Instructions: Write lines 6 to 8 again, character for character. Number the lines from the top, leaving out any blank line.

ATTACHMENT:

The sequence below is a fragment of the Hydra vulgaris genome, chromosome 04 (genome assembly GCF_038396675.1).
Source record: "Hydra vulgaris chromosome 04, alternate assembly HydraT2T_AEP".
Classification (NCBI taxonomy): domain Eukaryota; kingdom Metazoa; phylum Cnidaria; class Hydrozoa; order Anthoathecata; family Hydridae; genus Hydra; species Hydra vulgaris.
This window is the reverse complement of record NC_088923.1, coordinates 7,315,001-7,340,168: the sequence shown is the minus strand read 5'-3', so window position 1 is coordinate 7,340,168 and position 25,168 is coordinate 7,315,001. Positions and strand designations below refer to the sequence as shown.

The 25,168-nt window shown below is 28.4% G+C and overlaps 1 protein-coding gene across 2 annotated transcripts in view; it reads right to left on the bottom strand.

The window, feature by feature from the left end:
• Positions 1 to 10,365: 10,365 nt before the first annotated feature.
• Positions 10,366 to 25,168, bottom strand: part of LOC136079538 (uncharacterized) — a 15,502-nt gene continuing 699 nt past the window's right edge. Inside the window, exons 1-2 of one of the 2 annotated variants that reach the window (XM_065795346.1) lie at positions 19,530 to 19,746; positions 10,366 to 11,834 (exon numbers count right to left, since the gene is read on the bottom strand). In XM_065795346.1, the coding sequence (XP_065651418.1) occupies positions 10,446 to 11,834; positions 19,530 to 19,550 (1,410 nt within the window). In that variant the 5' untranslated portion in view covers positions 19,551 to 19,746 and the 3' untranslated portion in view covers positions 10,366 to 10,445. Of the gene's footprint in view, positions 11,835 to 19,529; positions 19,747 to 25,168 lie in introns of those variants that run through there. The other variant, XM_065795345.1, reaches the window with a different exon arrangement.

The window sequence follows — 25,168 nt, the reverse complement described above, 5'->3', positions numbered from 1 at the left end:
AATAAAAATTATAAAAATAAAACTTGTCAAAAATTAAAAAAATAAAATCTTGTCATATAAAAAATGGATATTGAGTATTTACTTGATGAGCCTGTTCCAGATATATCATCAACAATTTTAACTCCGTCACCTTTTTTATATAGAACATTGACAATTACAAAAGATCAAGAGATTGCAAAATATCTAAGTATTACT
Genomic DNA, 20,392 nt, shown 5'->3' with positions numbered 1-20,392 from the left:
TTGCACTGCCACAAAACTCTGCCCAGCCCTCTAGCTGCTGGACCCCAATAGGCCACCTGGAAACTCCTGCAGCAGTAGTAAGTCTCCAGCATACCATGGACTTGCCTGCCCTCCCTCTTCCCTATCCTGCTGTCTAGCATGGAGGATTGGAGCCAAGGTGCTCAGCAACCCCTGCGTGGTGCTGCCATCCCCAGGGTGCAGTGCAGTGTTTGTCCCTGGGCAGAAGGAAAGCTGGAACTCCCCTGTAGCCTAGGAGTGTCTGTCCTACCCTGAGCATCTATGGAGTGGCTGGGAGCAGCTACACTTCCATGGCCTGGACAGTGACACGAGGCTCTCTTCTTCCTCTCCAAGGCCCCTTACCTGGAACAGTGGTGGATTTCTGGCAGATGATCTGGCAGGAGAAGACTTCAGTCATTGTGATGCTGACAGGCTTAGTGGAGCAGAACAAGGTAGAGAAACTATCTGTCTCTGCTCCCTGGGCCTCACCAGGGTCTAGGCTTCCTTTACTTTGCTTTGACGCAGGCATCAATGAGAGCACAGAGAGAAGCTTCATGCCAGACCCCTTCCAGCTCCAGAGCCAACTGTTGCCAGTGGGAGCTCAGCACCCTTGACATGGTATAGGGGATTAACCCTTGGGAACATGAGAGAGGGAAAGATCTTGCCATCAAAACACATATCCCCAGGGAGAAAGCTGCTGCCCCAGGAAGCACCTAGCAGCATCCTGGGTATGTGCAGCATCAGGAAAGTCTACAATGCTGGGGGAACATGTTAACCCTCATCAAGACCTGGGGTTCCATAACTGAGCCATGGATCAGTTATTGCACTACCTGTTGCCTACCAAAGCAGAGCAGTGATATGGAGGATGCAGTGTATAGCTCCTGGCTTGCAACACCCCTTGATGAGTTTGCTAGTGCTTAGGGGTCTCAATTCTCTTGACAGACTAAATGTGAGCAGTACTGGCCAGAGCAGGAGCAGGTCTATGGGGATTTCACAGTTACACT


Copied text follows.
The window, feature by feature from the left end:
• Positions 1 to 10,365: 10,365 nt before the first annotated feature.
• Positions 10,366 to 25,168, bottom strand: part of LOC136079538 (uncharacterized) — a 15,502-nt gene continuing 699 nt past the window's right edge. Inside the window, exons 1-2 of one of the 2 annotated variants that reach the window (XM_065795346.1) lie at positions 19,530 to 19,746; positions 10,366 to 11,834 (exon numbers count right to left, since the gene is read on the bottom strand). In XM_065795346.1, the coding sequence (XP_065651418.1) occupies positions 10,446 to 11,834; positions 19,530 to 19,550 (1,410 nt within the window). In that variant the 5' untranslated portion in view covers positions 19,551 to 19,746 and the 3' untranslated portion in view covers positions 10,366 to 10,445. Of the gene's footprint in view, positions 11,835 to 19,529; positions 19,747 to 25,168 lie in introns of those variants that run through there. The other variant, XM_065795345.1, reaches the window with a different exon arrangement.